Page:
Published: Jan 12, 2009
Only one writer has ever won England’s Booker Prize twice, and the second time J.M. Coetzee won it was for "Disgrace." A few years later, a poll of "literary luminaries" chosen by The Observer newspaper in London named “Disgrace” as the "greatest novel of the last 25 years" written in English outside the United States. And in 2003, Coetzee won the Nobel Prize for Literature.
Coetzee is not a writer who craves honors — or even social gatherings. A colleague has recalled that, in a decade, Coetzee laughed just once. Another noted that, at several dinner parties, Coetzee never spoke. His Nobel Prize Acceptance Speech? It’s about Robinson Crusoe. (You figure it out.) His Nobel Prize Banquet Speech is just 248 words, and it reveals almost nothing of the man:
My mother would have been bursting with pride. My son the Nobel Prize winner. And for whom, anyway, do we do the things that lead to Nobel Prizes if not for our mothers?
His fiction is characterized by its tautness — with Coetzee, there’s never a wasted word. Waiting for the Barbarians, an early novel and one of the Books That Changed My Life, is just 192 pages. “Disgrace” is 220 pages, and the velocity is equaled only by the precision. [To buy “Disgrace” from Amazon, click here.]
Here is the first paragraph:
For a man of his age, fifty-two, divorced, he has, to his mind, solved the problem of sex rather well. On Thursday afternoons he drives to Green Point. Punctually at two p.m. he presses the buzzer at the entrance to Windsor Mansions, speaks his name, and enters. Waiting for him at the door of No. 113 is Soraya. He goes straight through to the bedroom, which is pleasant-smelling and softly lit, and undresses. Soraya emerges from the bathroom, drops her robe, slides into bed beside him.`Have you missed me?’ she asks.`I miss you all the time,’ he replies. He strokes her honey-brown body, unmarked by the sun; he stretches her out, kisses her breasts; they make love.
That’s quite a lot of information. And because it’s about sex, it’s information that grabs our attention. What will happen between David Lurie and Soraya? Not much. She’s gone by page 8. On page 9, Lurie’s thinking seriously about castration — an end to sex. On page 11, this aging literature professor at a South African university, whose sexual interest apparently excludes older women, starts a conversation with Melanie Isaacs, a student in his Romantic Poetry course. By page 16, they’re lovers.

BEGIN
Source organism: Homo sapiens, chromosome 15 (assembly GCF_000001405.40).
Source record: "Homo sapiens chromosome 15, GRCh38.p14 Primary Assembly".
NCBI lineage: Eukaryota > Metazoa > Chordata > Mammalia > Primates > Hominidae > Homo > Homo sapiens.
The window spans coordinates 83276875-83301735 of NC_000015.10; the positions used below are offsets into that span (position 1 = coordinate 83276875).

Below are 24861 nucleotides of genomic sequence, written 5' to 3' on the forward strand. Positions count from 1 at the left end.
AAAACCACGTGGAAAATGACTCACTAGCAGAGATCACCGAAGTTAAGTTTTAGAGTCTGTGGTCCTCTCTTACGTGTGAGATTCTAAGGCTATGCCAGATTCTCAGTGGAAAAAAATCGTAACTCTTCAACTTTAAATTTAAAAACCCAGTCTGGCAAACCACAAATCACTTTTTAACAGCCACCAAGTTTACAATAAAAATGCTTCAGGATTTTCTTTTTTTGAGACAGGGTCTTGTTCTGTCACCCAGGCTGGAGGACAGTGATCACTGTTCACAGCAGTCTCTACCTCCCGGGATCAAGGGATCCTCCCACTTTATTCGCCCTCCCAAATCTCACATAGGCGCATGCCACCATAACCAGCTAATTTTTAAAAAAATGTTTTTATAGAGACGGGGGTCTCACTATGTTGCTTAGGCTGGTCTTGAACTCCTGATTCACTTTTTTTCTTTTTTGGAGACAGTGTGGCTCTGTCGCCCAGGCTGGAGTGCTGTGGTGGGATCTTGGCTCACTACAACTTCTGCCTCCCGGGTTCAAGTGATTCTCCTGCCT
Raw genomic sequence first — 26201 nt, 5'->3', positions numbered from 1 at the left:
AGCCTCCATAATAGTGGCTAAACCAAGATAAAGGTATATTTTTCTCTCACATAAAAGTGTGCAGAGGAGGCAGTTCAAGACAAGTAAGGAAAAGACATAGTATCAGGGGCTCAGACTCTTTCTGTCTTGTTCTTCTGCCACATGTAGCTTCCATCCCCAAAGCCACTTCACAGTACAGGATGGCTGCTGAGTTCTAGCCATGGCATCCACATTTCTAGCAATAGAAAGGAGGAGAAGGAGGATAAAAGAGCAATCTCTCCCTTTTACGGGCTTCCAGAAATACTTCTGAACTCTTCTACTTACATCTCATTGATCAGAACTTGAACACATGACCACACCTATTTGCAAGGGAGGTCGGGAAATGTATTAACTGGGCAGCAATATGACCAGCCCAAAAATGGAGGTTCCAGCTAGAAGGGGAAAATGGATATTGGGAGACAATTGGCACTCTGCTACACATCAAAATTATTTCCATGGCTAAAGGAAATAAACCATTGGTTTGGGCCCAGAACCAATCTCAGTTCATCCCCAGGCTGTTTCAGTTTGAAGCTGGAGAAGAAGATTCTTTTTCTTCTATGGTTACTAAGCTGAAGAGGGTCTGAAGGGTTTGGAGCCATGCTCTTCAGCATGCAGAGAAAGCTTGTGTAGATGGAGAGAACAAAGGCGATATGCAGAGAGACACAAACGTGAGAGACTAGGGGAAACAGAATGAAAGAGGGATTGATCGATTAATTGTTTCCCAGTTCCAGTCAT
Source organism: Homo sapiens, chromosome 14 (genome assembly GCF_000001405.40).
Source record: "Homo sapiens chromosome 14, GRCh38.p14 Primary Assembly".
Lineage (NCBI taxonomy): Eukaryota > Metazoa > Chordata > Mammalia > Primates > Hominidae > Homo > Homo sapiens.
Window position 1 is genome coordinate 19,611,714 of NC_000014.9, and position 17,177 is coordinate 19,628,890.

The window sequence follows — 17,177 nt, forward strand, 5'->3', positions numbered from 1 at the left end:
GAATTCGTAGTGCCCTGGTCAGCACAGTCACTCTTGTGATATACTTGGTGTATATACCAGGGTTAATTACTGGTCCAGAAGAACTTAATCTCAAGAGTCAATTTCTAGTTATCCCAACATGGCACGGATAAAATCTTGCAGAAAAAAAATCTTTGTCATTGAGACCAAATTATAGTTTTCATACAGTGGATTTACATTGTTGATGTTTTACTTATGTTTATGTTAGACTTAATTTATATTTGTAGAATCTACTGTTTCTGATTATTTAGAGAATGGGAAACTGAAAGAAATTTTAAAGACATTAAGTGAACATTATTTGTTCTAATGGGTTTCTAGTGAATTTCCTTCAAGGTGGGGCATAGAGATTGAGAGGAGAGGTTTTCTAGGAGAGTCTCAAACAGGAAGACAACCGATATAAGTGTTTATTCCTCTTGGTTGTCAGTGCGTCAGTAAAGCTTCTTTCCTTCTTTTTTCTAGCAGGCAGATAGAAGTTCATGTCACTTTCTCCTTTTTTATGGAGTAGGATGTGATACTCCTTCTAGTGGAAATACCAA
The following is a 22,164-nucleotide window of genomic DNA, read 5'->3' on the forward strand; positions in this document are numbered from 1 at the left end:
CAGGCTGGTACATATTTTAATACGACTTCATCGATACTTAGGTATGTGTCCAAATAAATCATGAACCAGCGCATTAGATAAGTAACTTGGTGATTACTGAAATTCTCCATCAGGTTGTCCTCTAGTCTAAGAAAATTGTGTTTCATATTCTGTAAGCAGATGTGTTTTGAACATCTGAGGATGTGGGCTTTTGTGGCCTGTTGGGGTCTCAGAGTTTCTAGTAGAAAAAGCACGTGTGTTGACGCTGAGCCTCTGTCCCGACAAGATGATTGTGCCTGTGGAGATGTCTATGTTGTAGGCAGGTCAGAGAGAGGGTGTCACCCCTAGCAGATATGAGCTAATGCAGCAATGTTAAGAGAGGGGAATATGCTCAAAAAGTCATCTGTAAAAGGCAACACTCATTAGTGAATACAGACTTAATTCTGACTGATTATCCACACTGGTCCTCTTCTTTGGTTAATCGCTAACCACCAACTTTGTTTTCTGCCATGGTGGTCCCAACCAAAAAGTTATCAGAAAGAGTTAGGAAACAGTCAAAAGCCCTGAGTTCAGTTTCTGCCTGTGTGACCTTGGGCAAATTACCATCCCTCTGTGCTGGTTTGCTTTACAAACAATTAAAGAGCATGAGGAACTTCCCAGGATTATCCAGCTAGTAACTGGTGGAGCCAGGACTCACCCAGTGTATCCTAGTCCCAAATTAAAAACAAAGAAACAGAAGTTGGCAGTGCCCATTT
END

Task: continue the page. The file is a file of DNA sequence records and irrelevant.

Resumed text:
Well, we know where this is going — we’ve seen "The Blue Angel," in which a professor makes a fool of himself over young, amoral Marlene Dietrich. That’s rich material; for any number of novelists, it’s a book. For Coetzee, it’s just the set-up; by page 59, he’s been charged with sexually harassing Melanie and falsifying her grades.
Lurie appears before a faculty committee and admits the affair, but refuses his colleagues’ entreaties to apologize. He loses his job and, in disgrace, drives to his daughter’s five-hectare farm in the Eastern Cape. Lucy Luria’s life is rough, but it suits her: “dogs and a gun, bread in the oven and a crop in the earth.” And, soon, it suits her father — although the professor does not, as his daughter does, believe there is only “the life we share with animals”, he finds it a relief to do chores.
South Africa in the early days as a free country — did you think whites and coloreds were singing folk songs around a campfire? Not in the Eastern Cape. Three thugs attack the farm, beat David, gang-rape Lucy. Now both father and daughter are disgraced.
This is nasty stuff, and nastier because it’s not personal — large forces are in play, the Lurias just happen to be the victims. Coetzee emphasizes the nastiness. Indeed, if there’s a saint in the novel, it’s Lucy’s friend Bev, who spends her days putting down unwanted dogs. She does this with love and tenderness, but no one is fooled — her business is death.
Is this a bleak and cheerless book? Or does it suggest that we find nobility in staring disgrace down? That’s for you to decide. But first, you’ve got to be willing to read it. Let me make the case for that. First, read “Disgrace” as a corrective to all those novels with “happy” problems — marriages that might yet be repaired, family dramas that could be satisfactorily resolved, tales of animals that teach their owners the meaning of love. Second, read it for the ideas, which are so neatly inserted you always feel you’re reading an action novel, even a thriller; you never feel you’re really being asked to think about Wordsworth and Byron and whether the real origin of speech is song. And, finally, read it because Coetzee, like any great artist, is what Ezra Pound described as “the antenna of the race” — what he sees now, you may come to see later.
In the late 1990s, as he was writing “Disgrace”, this is what Coetzee saw: "One gets used to things getting harder; one ceases to be surprised that what used to be as hard as hard can be grows harder yet." There is absolutely no comfort to be found in that prospect — none. But there may be declining comfort for us all in the months and years ahead, and sticking our heads in the sand won’t change that in the least. Coming to terms with bleakness and finding what inner resources we have just might.
If you’re willing to get serious — really, deeply serious — “Disgrace” is your book.